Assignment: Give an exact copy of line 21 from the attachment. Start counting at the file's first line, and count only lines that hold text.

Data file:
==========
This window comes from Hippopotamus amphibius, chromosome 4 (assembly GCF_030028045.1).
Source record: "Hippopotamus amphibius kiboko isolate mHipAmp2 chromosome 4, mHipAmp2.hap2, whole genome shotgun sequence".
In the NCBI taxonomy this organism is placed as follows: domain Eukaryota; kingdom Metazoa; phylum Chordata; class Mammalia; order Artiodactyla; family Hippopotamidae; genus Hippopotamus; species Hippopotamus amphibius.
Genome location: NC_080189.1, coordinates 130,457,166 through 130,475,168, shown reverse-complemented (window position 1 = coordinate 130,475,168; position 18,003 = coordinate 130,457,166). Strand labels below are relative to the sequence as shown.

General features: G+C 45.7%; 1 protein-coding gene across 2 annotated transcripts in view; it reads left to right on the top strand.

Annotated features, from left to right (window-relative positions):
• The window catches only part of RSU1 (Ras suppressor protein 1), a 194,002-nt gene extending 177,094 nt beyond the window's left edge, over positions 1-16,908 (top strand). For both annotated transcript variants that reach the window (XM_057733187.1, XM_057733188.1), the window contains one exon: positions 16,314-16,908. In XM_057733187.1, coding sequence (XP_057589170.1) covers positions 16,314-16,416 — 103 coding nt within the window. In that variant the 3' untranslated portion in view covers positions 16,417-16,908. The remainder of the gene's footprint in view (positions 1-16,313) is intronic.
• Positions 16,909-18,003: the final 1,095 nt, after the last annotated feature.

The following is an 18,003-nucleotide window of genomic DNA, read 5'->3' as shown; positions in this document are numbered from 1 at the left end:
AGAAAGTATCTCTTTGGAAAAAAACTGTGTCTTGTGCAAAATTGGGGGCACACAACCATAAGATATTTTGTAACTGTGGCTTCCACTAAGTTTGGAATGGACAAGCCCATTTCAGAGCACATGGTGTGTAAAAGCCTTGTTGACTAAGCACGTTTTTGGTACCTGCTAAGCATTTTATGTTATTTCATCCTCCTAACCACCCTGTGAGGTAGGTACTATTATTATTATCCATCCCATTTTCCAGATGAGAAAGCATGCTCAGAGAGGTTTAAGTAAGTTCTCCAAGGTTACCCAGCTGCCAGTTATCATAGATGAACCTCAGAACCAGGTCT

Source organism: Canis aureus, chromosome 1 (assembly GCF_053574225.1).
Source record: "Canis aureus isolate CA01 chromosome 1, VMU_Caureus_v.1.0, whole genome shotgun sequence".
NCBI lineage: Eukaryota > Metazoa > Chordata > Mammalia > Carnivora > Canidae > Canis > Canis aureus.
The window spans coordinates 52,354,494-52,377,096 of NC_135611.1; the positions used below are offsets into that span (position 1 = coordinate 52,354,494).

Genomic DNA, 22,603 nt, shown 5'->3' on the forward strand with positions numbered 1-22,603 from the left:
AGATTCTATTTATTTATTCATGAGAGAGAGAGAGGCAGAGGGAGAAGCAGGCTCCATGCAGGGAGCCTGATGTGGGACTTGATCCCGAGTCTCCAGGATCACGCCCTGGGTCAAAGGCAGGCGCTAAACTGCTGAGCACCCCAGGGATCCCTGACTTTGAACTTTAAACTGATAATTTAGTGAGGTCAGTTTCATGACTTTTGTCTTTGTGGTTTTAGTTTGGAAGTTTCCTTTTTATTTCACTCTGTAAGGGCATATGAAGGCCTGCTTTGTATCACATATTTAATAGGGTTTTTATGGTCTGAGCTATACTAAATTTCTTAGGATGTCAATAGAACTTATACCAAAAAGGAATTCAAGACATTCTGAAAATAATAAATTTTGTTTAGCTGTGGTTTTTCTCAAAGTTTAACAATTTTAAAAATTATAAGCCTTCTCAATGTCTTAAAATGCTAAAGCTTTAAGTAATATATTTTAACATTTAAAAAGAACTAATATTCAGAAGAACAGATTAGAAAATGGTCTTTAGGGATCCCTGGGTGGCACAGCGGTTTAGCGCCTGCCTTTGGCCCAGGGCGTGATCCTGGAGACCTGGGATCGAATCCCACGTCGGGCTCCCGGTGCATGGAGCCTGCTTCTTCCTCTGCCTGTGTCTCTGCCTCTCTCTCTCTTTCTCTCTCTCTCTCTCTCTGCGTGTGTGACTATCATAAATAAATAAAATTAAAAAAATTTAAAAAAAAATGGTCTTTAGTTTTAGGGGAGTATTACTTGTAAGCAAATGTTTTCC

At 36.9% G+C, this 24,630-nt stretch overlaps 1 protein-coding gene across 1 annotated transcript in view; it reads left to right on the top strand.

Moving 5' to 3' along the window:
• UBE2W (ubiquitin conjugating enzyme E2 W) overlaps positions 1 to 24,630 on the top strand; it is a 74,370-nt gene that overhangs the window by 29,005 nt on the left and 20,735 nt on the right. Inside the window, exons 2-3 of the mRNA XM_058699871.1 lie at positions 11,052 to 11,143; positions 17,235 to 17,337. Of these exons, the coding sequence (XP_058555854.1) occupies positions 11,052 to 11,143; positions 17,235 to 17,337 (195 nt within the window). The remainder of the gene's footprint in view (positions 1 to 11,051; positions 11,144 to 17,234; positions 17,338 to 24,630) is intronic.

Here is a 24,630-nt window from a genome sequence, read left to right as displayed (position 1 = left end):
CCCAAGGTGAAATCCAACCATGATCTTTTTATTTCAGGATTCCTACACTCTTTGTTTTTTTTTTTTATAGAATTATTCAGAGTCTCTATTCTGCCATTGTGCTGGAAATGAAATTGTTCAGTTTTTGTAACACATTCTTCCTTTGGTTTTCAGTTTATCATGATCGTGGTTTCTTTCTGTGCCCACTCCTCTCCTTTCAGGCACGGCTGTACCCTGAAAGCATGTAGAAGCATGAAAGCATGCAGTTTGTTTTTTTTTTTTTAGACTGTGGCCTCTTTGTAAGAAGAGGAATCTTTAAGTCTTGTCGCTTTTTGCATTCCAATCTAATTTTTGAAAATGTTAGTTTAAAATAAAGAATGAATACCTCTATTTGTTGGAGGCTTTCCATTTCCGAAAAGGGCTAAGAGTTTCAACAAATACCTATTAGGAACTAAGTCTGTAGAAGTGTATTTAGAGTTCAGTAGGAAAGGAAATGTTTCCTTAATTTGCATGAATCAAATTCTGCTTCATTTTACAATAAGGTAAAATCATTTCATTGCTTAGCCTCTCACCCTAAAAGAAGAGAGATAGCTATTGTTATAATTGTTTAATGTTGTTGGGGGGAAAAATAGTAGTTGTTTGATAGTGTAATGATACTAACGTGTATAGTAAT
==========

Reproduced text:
CCCAAGGTGAAATCCAACCATGATCTTTTTATTTCAGGATTCCTACACTCTTTGTTTTTTTTTTTTATAGAATTATTCAGAGTCTCTATTCTGCCATTGTGCTGGAAATGAAATTGTTCAGTTTTTGTAACACATTCTTCCTTTGGTTTTCAGTTTATCATGATCGTGGTTTCTTTCTGTGCCCACTCCTCTCCTTTCAGGCACGGCTGTACCCTGAAAGCATGTAGAAGCATGAAAGCATGCAGTTTGTTTTTTTTTTTTTAGACTGTGGCCTCTTTGTAAGAAGAGGAATCTTTAAGTCTTGTCGCTTTTTGCATTCCAATCTAATTTTTGAAAATGTTAGTTTAAAATAAAGAATGAATACCTCTATTTGTTGGAGGCTTTCCATTTCCGAAAAGGGCTAAGAGTTTCAACAAATACCTATTAGGAACTAAGTCTGTAGAAGTGTATTTAGAGTTCAGTAGGAAAGGAAATGTTTCCTTAATTTGCATGAATCAAATTCTGCTTCATTTTACAATAAGGTAAAATCATTTCATTGCTTAGCCTCTCACCCTAAAAGAAGAGAGATAGCTATTGTTATAATTGTTTAATGTTGTTGGGGGGAAAAATAGTAGTTGTTTGATAGTGTAATGATACTAACGTGTATAGTAAT